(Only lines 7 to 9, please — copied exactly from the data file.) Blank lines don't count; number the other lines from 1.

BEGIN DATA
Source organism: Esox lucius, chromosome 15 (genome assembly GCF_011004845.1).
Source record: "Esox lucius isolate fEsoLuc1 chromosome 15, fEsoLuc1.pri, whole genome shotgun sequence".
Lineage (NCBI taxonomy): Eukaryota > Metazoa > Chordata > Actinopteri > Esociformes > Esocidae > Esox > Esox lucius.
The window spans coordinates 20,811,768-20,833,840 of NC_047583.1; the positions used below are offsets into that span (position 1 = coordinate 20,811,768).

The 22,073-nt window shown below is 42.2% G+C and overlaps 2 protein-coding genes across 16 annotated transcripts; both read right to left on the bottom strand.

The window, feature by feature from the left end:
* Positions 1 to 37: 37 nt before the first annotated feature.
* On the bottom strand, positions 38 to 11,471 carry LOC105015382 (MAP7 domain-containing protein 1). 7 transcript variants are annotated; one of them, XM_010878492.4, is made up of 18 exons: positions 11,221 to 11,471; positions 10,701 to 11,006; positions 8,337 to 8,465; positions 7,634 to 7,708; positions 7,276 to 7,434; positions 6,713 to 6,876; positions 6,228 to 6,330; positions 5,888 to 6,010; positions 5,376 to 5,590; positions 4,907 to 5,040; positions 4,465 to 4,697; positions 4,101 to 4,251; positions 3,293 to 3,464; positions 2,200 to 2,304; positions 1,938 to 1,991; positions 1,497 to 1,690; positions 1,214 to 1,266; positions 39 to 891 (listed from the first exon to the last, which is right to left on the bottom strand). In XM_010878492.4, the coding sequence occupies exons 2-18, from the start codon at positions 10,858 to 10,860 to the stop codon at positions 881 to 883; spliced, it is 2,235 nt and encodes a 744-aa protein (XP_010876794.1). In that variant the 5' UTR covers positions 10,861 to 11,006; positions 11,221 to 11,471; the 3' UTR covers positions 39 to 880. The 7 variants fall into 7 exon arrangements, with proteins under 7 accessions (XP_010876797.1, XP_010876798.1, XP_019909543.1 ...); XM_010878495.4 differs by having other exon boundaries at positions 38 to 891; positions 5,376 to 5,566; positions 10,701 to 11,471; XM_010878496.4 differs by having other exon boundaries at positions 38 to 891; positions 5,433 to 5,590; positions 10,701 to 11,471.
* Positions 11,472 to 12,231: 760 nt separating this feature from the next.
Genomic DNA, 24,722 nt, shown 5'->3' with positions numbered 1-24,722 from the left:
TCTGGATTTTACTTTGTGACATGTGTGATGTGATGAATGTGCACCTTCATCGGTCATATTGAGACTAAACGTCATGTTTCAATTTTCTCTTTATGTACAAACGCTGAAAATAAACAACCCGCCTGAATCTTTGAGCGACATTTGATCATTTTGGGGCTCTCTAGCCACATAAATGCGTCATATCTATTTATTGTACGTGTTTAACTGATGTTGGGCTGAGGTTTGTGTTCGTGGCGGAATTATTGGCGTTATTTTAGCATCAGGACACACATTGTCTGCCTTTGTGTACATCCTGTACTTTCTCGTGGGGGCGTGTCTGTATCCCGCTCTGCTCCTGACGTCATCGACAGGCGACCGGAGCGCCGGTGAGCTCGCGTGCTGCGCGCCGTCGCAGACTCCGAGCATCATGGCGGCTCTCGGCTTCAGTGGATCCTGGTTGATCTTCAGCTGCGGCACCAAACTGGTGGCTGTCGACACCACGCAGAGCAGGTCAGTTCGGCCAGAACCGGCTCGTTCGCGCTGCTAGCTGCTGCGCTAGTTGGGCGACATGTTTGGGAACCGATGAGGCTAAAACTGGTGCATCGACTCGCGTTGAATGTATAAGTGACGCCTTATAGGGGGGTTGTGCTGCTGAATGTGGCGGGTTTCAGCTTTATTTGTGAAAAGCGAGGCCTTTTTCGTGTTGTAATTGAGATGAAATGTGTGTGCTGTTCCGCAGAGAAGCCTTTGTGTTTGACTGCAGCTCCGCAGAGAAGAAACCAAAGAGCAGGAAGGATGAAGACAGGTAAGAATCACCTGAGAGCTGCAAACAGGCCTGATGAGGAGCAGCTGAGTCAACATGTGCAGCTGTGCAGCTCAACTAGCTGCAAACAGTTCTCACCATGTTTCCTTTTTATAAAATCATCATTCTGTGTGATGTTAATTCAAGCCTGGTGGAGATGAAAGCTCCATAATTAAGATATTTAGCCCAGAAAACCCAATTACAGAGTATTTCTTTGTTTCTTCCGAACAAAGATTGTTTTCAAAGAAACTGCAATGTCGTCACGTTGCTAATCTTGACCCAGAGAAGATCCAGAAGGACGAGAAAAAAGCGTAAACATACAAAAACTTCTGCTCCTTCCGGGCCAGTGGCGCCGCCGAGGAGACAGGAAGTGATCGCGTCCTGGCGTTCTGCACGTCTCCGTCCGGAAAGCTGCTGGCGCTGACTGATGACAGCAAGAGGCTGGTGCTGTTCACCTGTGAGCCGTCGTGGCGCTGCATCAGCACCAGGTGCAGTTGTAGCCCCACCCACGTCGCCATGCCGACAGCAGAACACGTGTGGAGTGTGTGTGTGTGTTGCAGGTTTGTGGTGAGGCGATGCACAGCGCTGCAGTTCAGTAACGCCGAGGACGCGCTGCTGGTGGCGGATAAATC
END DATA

* Positions 1 to 37: 37 nt before the first annotated feature.
* On the bottom strand, positions 38 to 11,471 carry LOC105015382 (MAP7 domain-containing protein 1). 7 transcript variants are annotated; one of them, XM_010878492.4, is made up of 18 exons: positions 11,221 to 11,471; positions 10,701 to 11,006; positions 8,337 to 8,465; positions 7,634 to 7,708; positions 7,276 to 7,434; positions 6,713 to 6,876; positions 6,228 to 6,330; positions 5,888 to 6,010; positions 5,376 to 5,590; positions 4,907 to 5,040; positions 4,465 to 4,697; positions 4,101 to 4,251; positions 3,293 to 3,464; positions 2,200 to 2,304; positions 1,938 to 1,991; positions 1,497 to 1,690; positions 1,214 to 1,266; positions 39 to 891 (listed from the first exon to the last, which is right to left on the bottom strand). In XM_010878492.4, the coding sequence occupies exons 2-18, from the start codon at positions 10,858 to 10,860 to the stop codon at positions 881 to 883; spliced, it is 2,235 nt and encodes a 744-aa protein (XP_010876794.1). In that variant the 5' UTR covers positions 10,861 to 11,006; positions 11,221 to 11,471; the 3' UTR covers positions 39 to 880. The 7 variants fall into 7 exon arrangements, with proteins under 7 accessions (XP_010876797.1, XP_010876798.1, XP_019909543.1 ...); XM_010878495.4 differs by having other exon boundaries at positions 38 to 891; positions 5,376 to 5,566; positions 10,701 to 11,471; XM_010878496.4 differs by having other exon boundaries at positions 38 to 891; positions 5,433 to 5,590; positions 10,701 to 11,471.
* Positions 11,472 to 12,231: 760 nt separating this feature from the next.